Season XVIII – Alphaday 13

Hi Alphas,

Welcome to Alphaday 13, Season XVIII. The annual break is drawing near, and we will finish off the season with a celebration of everything we’ve achieved during our companionable labours over the last many months. Our main achievement, I think, is the enthusiastic interaction between Alphas which has inspired us and motivated us to keep writing while exploring every aspect of what it means to be a writer. There are about as many different takes on writing as there are Alphas, and that is our cornucopia where we can dip in and enjoy the treasures on offer.

Today’s agenda has an obvious winding down flavour with only three items. They aren’t to be sneezed at, however, and I expect they’ll provide you with plenty of food for thought.

Alphaday 13 agenda:

  • This bulletin from me
  • The results and feedback from the Open Page 3rd edition from Ros
  • The Alpha Season XVIII survey from Christine

The Alpha survey is an annual event which every Alpha member has to complete. It’ll allow me to plan for the next season and it’ll allow you to evaluate our activities and make useful suggestions for improvements.

General news. I thought I’d mention something that’s happened here in France for a change. I try to avoid being parochial, but just this once won’t hurt. Here’s the big event: France has appointed a woman Prime Minister, Elisabeth Borne. She’s the second French woman prime minister ever, but Edith Cresson in 1991-92 didn’t even last a full year. Let’s see how long Elisabeth Borne lasts.

In her inauguration speech she dedicated her election to “all the little girls” – to show them that they can realise their dreams. That, in my view, is a sad indictment of the patriarchal state of affairs in France. With no sexist implications it would be like Boris Johnson in his inauguration speech saying that he was showing all the little boys that they could succeed … provided they pass through Eton and Oxbridge, of course.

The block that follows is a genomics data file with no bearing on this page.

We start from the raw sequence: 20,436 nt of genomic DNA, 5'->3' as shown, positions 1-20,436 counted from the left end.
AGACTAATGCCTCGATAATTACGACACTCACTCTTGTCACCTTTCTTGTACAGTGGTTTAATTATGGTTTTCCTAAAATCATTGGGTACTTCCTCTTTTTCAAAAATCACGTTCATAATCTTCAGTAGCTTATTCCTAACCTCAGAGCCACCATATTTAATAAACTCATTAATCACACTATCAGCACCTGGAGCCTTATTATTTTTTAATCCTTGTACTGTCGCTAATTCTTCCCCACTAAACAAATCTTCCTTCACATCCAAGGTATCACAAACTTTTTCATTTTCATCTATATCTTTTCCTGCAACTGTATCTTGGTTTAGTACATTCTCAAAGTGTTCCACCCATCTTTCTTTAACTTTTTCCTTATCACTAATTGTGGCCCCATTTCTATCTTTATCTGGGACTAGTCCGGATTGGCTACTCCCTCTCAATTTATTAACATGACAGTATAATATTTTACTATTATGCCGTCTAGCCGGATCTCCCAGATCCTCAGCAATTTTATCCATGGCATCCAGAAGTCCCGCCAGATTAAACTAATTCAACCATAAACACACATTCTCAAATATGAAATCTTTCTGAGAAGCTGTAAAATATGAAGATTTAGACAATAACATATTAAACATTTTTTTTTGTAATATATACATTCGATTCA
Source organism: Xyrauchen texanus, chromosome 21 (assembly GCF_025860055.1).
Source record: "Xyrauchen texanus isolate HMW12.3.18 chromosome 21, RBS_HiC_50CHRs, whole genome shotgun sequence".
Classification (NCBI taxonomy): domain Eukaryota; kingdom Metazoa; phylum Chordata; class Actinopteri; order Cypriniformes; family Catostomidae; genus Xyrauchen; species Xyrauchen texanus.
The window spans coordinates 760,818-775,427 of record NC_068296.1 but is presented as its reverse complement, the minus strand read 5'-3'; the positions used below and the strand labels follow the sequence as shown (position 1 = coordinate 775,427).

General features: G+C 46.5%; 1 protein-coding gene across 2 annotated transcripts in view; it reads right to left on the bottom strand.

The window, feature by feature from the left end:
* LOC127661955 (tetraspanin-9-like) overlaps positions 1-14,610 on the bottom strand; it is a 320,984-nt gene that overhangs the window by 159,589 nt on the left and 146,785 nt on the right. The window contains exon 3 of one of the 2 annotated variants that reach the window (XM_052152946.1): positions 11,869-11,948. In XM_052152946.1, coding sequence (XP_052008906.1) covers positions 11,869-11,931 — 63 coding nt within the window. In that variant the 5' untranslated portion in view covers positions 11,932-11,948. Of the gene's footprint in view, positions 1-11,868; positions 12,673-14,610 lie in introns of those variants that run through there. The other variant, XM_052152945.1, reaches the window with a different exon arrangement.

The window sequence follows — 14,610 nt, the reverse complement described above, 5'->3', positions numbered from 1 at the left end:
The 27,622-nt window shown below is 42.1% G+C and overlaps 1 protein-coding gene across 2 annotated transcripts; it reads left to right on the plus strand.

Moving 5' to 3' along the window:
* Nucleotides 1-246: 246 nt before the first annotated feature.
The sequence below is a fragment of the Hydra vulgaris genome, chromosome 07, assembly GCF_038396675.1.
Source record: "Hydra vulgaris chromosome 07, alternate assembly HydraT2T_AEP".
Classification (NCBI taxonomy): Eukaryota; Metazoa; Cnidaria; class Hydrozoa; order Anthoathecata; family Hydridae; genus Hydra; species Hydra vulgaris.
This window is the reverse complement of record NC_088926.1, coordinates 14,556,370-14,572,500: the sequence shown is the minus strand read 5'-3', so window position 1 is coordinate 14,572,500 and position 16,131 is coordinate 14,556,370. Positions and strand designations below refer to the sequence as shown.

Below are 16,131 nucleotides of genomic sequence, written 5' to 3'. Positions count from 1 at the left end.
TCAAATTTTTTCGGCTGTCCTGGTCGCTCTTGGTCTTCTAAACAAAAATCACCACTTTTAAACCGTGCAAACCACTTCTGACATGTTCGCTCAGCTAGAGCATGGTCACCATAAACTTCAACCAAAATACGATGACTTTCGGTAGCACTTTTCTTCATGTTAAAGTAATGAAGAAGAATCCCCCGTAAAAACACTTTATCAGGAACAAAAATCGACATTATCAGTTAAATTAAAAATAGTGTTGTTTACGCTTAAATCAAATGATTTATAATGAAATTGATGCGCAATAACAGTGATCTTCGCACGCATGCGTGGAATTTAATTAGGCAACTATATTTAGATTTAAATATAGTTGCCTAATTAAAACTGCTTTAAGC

Somehow I think both Thatcher and Merkel disregarded the sexist angle because they believed in themselves – and that’s probably the trick. Michele Obama has made similar comments, but adding the colour barrier to that of being a woman.

I admire Bernardine Evaristo for her dedication to all those who’re faced with discrimination barriers – as is evident from her Booker Prize novel titled ‘Girl, Woman, Other’. She’s a very active and hard working campaigner for equality. She’s also an academic with a brilliant record to her credit.

The success story of Tracey Emin is quite a different one – and yet. Talk about airing your dirty laundry in public! She did that. She turned herself inside out and depicted the most painful and unpleasant parts in paintings, sculptures, installations, poems and an autobiographical novel. She’s also a CBE, and in December 2011 she was appointed Professor of Drawing at the Royal Academy. This made her one of the first two female professors since the Academy was founded in 1768. Tracey Emin’s career is in stark contrast to that of Elisabeth Borne when it comes to showing all the little girls that they can realise their dreams. It’s a shame on society that the little girls actually need to be told that.


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